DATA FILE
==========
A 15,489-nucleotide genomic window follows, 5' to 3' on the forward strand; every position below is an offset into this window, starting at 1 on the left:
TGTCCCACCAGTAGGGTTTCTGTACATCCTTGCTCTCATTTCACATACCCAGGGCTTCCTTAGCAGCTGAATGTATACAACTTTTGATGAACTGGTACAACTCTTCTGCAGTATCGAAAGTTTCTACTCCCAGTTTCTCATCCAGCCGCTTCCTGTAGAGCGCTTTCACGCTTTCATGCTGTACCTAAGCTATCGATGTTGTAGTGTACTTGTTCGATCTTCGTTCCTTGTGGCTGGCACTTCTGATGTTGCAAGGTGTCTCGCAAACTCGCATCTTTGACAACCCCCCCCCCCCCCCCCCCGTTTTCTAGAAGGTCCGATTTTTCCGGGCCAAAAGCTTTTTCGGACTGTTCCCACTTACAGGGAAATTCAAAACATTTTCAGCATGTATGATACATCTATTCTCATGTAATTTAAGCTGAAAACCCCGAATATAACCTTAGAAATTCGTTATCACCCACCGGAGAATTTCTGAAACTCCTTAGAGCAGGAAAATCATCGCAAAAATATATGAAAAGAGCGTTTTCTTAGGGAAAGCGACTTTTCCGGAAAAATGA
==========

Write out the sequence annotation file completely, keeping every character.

A 15,489-nucleotide genomic window follows, 5' to 3' on the forward strand; every position below is an offset into this window, starting at 1 on the left:
TGTCCCACCAGTAGGGTTTCTGTACATCCTTGCTCTCATTTCACATACCCAGGGCTTCCTTAGCAGCTGAATGTATACAACTTTTGATGAACTGGTACAACTCTTCTGCAGTATCGAAAGTTTCTACTCCCAGTTTCTCATCCAGCCGCTTCCTGTAGAGCGCTTTCACGCTTTCATGCTGTACCTAAGCTATCGATGTTGTAGTGTACTTGTTCGATCTTCGTTCCTTGTGGCTGGCACTTCTGATGTTGCAAGGTGTCTCGCAAACTCGCATCTTTGACAACCCCCCCCCCCCCCCCCCCGTTTTCTAGAAGGTCCGATTTTTCCGGGCCAAAAGCTTTTTCGGACTGTTCCCACTTACAGGGAAATTCAAAACATTTTCAGCATGTATGATACATCTATTCTCATGTAATTTAAGCTGAAAACCCCGAATATAACCTTAGAAATTCGTTATCACCCACCGGAGAATTTCTGAAACTCCTTAGAGCAGGAAAATCATCGCAAAAATATATGAAAAGAGCGTTTTCTTAGGGAAAGCGACTTTTCCGGAAAAATGA